The Avoca effect has brought celebrities to our lovely crescent
Our village has gone from a sleepy, nothing-much-happening-here strip of shops and cafés when we moved here 25 years ago to being where every Range Rover- and Volvo XC90-driving resident of south County Dublin wants to hang out at weekends.
The transformation was brought about by the opening of an Avoca and truly it is the epi-centre of life in SoCoDu. Living within a five-minute walk of an Avoca obviously has upsides too numerous to mention, foremost amongst which is never having to cook dinner if you don't feel like it.
(It also has its downsides, of which the most preoccupying is the lack of parking and the fact that sometimes you might have to drive around the block three times before you find somewhere to pull in to pick up a pint of milk in the Spar).
The village still has a few ordinary businesses - there's a funeral directors, for instance, and a garage, even if it is a Land Rover specialist, and a post office that sells birthday cards and packets of string and brown envelopes.
There is a vacuum cleaner repair shop that will fix toasters and irons and an excellent newsagent's that sells the kind of confectionery that brings a nostalgic tear to the eye of grown adults. It stocks every magazine that you have ever heard of and a few hundred more besides.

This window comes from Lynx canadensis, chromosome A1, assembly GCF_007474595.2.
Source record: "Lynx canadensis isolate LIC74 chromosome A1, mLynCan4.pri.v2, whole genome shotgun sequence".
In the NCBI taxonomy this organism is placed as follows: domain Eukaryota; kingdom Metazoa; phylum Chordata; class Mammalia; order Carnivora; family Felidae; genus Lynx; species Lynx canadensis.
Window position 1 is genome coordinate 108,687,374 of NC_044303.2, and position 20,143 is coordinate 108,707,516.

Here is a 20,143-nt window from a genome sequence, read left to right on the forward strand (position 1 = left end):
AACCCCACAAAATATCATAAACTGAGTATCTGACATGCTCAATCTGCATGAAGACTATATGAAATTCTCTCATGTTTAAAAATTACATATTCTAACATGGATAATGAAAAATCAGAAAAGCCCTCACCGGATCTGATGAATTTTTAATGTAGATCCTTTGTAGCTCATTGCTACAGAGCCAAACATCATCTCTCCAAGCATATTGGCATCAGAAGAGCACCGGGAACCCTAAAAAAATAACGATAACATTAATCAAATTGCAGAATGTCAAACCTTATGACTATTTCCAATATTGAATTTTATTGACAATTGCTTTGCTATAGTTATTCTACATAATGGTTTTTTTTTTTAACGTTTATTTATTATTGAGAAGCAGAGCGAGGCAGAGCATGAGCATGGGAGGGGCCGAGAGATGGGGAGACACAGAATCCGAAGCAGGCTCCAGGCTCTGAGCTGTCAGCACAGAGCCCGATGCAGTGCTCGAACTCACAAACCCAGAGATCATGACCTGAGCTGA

In the pharmacy it takes all of one's willpower not to eavesdrop on the ailments of one's neighbours. But that's about it of what you might call regular shops.
There are two florists, a couple of boutiques (one of which sells yoga leggings at a hundred quid a pop) and a very smart garden shop that we all said would never last but where, what do you know, business is booming.
Another shop sells covetable sanitary ware and at another you can buy balsamic vinegar that's 30 years old and pasta that costs a fiver a packet. There is, of course, a wine shop, and a slew of cafés to pick up the slack when you can't get a table in Avoca, including one where you can sit outside with your dog when the sun is shining.
Along with the gentrification of the village has come an influx of celebrities. Avoca is a Mecca for them all and no visit is complete without a sighting of a rugby player picking up a rake of Sprout juices. (The local laundry numbers at least one international player amongst its clients, to judge by the piles of cellophane-wrapped kit on its shelves.) Ryan Tubridy is a regular presence, and just the other day there were reports of Domhnall Gleeson taking lunch in - you guessed it - Avoca, although it has yet to be confirmed whether he has taken up residence in the neighbourhood or was just passing through.
Most thrilling of all, though, are the regular sightings of Cillian Murphy and his black labrador, which send a frisson of excitement up and down the crescent. I'm going to miss them all.